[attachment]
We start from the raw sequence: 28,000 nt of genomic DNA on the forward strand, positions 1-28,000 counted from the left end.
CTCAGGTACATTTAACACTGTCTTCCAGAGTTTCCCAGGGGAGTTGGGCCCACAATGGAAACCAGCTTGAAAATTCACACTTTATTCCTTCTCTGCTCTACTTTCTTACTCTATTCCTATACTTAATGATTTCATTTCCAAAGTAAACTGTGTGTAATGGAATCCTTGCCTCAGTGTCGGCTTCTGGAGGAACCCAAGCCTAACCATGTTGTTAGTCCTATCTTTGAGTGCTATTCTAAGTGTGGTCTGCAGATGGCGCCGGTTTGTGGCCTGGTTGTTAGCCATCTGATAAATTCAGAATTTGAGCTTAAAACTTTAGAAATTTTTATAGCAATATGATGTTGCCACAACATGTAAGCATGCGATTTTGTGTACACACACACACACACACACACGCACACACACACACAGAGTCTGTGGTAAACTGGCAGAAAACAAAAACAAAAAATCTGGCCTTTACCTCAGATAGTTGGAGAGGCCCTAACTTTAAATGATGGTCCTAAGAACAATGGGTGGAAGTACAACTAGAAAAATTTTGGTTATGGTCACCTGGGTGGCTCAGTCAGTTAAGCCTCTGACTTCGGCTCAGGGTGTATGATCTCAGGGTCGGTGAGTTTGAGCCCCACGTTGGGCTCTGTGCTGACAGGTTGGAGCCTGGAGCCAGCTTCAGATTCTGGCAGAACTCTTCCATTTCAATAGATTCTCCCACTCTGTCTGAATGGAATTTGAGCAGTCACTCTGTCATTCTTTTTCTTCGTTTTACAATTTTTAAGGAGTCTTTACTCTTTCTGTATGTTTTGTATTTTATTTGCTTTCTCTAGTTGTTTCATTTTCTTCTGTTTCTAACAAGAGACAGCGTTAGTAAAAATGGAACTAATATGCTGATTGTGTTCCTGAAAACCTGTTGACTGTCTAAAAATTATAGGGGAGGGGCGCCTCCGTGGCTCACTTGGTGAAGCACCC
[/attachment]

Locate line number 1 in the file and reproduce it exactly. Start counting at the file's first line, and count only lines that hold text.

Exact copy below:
We start from the raw sequence: 28,000 nt of genomic DNA on the forward strand, positions 1-28,000 counted from the left end.